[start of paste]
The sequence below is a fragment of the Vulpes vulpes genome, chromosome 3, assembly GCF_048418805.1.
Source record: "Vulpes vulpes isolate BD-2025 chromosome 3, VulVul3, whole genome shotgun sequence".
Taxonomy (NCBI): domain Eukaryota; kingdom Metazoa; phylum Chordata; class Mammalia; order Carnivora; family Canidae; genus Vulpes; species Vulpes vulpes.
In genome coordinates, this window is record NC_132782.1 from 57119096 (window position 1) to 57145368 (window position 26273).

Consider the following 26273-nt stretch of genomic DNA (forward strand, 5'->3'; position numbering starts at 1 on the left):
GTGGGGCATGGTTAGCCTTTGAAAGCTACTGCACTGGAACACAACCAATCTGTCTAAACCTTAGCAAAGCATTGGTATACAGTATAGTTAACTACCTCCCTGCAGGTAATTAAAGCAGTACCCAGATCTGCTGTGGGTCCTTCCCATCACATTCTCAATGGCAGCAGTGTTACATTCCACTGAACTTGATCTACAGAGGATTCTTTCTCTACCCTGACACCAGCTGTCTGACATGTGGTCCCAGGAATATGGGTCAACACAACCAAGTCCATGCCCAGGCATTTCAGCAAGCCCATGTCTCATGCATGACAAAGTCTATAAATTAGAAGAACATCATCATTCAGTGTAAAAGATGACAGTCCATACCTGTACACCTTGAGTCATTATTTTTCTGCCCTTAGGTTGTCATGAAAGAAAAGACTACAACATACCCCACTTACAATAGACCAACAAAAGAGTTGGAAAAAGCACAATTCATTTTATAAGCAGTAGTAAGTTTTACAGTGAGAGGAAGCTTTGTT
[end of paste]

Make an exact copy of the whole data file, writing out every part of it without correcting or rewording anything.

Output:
The sequence below is a fragment of the Vulpes vulpes genome, chromosome 3, assembly GCF_048418805.1.
Source record: "Vulpes vulpes isolate BD-2025 chromosome 3, VulVul3, whole genome shotgun sequence".
Taxonomy (NCBI): domain Eukaryota; kingdom Metazoa; phylum Chordata; class Mammalia; order Carnivora; family Canidae; genus Vulpes; species Vulpes vulpes.
In genome coordinates, this window is record NC_132782.1 from 57119096 (window position 1) to 57145368 (window position 26273).

Consider the following 26273-nt stretch of genomic DNA (forward strand, 5'->3'; position numbering starts at 1 on the left):
GTGGGGCATGGTTAGCCTTTGAAAGCTACTGCACTGGAACACAACCAATCTGTCTAAACCTTAGCAAAGCATTGGTATACAGTATAGTTAACTACCTCCCTGCAGGTAATTAAAGCAGTACCCAGATCTGCTGTGGGTCCTTCCCATCACATTCTCAATGGCAGCAGTGTTACATTCCACTGAACTTGATCTACAGAGGATTCTTTCTCTACCCTGACACCAGCTGTCTGACATGTGGTCCCAGGAATATGGGTCAACACAACCAAGTCCATGCCCAGGCATTTCAGCAAGCCCATGTCTCATGCATGACAAAGTCTATAAATTAGAAGAACATCATCATTCAGTGTAAAAGATGACAGTCCATACCTGTACACCTTGAGTCATTATTTTTCTGCCCTTAGGTTGTCATGAAAGAAAAGACTACAACATACCCCACTTACAATAGACCAACAAAAGAGTTGGAAAAAGCACAATTCATTTTATAAGCAGTAGTAAGTTTTACAGTGAGAGGAAGCTTTGTT